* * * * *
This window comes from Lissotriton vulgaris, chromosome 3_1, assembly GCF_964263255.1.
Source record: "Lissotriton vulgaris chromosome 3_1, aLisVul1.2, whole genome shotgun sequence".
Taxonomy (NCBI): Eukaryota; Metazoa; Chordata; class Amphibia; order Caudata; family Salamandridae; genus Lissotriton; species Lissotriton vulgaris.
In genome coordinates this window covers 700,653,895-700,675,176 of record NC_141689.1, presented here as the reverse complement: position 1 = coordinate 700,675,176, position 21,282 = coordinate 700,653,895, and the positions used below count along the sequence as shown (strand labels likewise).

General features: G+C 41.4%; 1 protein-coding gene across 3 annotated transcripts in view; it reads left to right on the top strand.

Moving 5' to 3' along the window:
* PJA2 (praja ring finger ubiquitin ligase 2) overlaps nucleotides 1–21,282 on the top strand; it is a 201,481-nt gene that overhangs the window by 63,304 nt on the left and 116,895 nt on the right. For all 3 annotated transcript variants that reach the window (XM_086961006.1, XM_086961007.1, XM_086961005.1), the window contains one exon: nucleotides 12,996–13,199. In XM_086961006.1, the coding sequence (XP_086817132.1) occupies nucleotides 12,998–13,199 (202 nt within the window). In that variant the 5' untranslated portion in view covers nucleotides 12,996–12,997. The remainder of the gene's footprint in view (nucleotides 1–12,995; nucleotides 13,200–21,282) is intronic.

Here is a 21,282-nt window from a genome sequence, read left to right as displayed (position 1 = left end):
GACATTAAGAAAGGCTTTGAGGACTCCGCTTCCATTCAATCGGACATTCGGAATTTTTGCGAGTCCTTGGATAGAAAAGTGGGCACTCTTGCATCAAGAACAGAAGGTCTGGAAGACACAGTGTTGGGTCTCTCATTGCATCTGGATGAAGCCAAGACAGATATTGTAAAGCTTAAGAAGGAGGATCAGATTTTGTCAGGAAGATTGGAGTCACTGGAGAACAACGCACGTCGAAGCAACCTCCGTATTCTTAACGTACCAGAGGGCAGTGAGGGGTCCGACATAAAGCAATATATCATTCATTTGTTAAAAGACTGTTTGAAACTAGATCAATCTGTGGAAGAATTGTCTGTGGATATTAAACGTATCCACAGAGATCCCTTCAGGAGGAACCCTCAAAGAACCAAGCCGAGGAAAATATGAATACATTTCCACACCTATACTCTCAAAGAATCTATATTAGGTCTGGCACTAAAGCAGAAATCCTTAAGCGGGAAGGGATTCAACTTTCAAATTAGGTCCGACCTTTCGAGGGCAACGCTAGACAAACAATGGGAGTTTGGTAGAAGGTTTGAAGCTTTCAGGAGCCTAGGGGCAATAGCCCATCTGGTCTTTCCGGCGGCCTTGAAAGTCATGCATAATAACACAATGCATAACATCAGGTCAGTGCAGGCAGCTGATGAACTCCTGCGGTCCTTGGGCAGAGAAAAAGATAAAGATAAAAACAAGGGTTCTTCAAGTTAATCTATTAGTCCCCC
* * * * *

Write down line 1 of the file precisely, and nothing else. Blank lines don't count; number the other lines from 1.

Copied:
This window comes from Lissotriton vulgaris, chromosome 3_1, assembly GCF_964263255.1.